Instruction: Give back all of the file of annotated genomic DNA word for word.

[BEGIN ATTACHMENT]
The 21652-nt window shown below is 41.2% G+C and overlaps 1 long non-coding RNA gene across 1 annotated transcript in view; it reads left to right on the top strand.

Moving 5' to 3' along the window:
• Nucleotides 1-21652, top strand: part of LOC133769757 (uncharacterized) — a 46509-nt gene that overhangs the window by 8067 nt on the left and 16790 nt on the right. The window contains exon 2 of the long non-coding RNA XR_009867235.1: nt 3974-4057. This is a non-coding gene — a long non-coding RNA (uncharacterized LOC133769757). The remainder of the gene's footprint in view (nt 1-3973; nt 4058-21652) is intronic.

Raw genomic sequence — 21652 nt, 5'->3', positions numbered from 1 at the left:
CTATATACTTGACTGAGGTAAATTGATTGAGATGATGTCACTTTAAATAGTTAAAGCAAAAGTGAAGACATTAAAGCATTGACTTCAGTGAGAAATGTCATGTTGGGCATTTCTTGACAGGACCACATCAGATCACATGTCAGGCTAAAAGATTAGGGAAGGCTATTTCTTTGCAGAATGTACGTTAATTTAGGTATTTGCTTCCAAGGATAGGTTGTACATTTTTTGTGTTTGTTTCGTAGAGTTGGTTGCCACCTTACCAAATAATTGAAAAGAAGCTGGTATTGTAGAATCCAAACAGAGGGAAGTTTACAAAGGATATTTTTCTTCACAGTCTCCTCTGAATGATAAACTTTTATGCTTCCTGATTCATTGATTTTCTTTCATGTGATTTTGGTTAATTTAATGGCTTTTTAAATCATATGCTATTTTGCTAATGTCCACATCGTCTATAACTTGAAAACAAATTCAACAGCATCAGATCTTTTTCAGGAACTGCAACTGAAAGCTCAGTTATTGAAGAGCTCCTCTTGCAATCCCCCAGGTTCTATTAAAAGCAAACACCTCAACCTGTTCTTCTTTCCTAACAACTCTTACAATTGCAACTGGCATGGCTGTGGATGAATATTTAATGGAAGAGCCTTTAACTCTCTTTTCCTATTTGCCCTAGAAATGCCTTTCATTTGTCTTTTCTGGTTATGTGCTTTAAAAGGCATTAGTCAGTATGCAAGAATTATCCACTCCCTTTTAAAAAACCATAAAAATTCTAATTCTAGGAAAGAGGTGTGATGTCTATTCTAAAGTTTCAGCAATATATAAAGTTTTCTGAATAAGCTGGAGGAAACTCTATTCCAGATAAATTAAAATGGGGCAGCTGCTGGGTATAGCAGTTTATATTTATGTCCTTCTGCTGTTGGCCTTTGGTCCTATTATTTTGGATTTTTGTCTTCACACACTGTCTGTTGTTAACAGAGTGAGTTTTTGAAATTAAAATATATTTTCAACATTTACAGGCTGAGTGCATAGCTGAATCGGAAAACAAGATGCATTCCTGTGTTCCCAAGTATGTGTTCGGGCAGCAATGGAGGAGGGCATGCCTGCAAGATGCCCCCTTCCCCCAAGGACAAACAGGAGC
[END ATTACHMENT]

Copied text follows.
The 21652-nt window shown below is 41.2% G+C and overlaps 1 long non-coding RNA gene across 1 annotated transcript in view; it reads left to right on the top strand.

Moving 5' to 3' along the window:
• Nucleotides 1-21652, top strand: part of LOC133769757 (uncharacterized) — a 46509-nt gene that overhangs the window by 8067 nt on the left and 16790 nt on the right. The window contains exon 2 of the long non-coding RNA XR_009867235.1: nt 3974-4057. This is a non-coding gene — a long non-coding RNA (uncharacterized LOC133769757). The remainder of the gene's footprint in view (nt 1-3973; nt 4058-21652) is intronic.

Raw genomic sequence — 21652 nt, 5'->3', positions numbered from 1 at the left:
CTATATACTTGACTGAGGTAAATTGATTGAGATGATGTCACTTTAAATAGTTAAAGCAAAAGTGAAGACATTAAAGCATTGACTTCAGTGAGAAATGTCATGTTGGGCATTTCTTGACAGGACCACATCAGATCACATGTCAGGCTAAAAGATTAGGGAAGGCTATTTCTTTGCAGAATGTACGTTAATTTAGGTATTTGCTTCCAAGGATAGGTTGTACATTTTTTGTGTTTGTTTCGTAGAGTTGGTTGCCACCTTACCAAATAATTGAAAAGAAGCTGGTATTGTAGAATCCAAACAGAGGGAAGTTTACAAAGGATATTTTTCTTCACAGTCTCCTCTGAATGATAAACTTTTATGCTTCCTGATTCATTGATTTTCTTTCATGTGATTTTGGTTAATTTAATGGCTTTTTAAATCATATGCTATTTTGCTAATGTCCACATCGTCTATAACTTGAAAACAAATTCAACAGCATCAGATCTTTTTCAGGAACTGCAACTGAAAGCTCAGTTATTGAAGAGCTCCTCTTGCAATCCCCCAGGTTCTATTAAAAGCAAACACCTCAACCTGTTCTTCTTTCCTAACAACTCTTACAATTGCAACTGGCATGGCTGTGGATGAATATTTAATGGAAGAGCCTTTAACTCTCTTTTCCTATTTGCCCTAGAAATGCCTTTCATTTGTCTTTTCTGGTTATGTGCTTTAAAAGGCATTAGTCAGTATGCAAGAATTATCCACTCCCTTTTAAAAAACCATAAAAATTCTAATTCTAGGAAAGAGGTGTGATGTCTATTCTAAAGTTTCAGCAATATATAAAGTTTTCTGAATAAGCTGGAGGAAACTCTATTCCAGATAAATTAAAATGGGGCAGCTGCTGGGTATAGCAGTTTATATTTATGTCCTTCTGCTGTTGGCCTTTGGTCCTATTATTTTGGATTTTTGTCTTCACACACTGTCTGTTGTTAACAGAGTGAGTTTTTGAAATTAAAATATATTTTCAACATTTACAGGCTGAGTGCATAGCTGAATCGGAAAACAAGATGCATTCCTGTGTTCCCAAGTATGTGTTCGGGCAGCAATGGAGGAGGGCATGCCTGCAAGATGCCCCCTTCCCCCAAGGACAAACAGGAGC